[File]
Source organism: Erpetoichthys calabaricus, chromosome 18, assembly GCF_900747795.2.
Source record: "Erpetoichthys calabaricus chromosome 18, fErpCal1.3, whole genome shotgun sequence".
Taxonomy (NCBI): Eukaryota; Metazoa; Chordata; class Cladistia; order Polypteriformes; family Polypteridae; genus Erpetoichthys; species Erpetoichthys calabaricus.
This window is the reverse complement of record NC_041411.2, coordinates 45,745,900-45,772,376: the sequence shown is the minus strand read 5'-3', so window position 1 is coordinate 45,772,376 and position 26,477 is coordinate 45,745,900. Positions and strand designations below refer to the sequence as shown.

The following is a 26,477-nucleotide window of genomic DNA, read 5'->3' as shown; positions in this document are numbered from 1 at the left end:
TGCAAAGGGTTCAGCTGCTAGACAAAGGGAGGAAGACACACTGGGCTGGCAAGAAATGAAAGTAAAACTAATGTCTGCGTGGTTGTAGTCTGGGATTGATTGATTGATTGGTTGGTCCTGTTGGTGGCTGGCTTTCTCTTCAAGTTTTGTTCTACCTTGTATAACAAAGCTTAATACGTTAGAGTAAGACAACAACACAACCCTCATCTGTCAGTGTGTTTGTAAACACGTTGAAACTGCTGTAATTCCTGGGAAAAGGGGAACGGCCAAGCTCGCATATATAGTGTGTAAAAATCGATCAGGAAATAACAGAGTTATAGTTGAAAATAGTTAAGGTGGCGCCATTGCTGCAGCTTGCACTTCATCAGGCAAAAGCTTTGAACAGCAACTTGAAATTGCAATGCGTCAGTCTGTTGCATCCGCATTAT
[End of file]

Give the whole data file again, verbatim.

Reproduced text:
Source organism: Erpetoichthys calabaricus, chromosome 18, assembly GCF_900747795.2.
Source record: "Erpetoichthys calabaricus chromosome 18, fErpCal1.3, whole genome shotgun sequence".
Taxonomy (NCBI): Eukaryota; Metazoa; Chordata; class Cladistia; order Polypteriformes; family Polypteridae; genus Erpetoichthys; species Erpetoichthys calabaricus.
This window is the reverse complement of record NC_041411.2, coordinates 45,745,900-45,772,376: the sequence shown is the minus strand read 5'-3', so window position 1 is coordinate 45,772,376 and position 26,477 is coordinate 45,745,900. Positions and strand designations below refer to the sequence as shown.

The following is a 26,477-nucleotide window of genomic DNA, read 5'->3' as shown; positions in this document are numbered from 1 at the left end:
TGCAAAGGGTTCAGCTGCTAGACAAAGGGAGGAAGACACACTGGGCTGGCAAGAAATGAAAGTAAAACTAATGTCTGCGTGGTTGTAGTCTGGGATTGATTGATTGATTGGTTGGTCCTGTTGGTGGCTGGCTTTCTCTTCAAGTTTTGTTCTACCTTGTATAACAAAGCTTAATACGTTAGAGTAAGACAACAACACAACCCTCATCTGTCAGTGTGTTTGTAAACACGTTGAAACTGCTGTAATTCCTGGGAAAAGGGGAACGGCCAAGCTCGCATATATAGTGTGTAAAAATCGATCAGGAAATAACAGAGTTATAGTTGAAAATAGTTAAGGTGGCGCCATTGCTGCAGCTTGCACTTCATCAGGCAAAAGCTTTGAACAGCAACTTGAAATTGCAATGCGTCAGTCTGTTGCATCCGCATTAT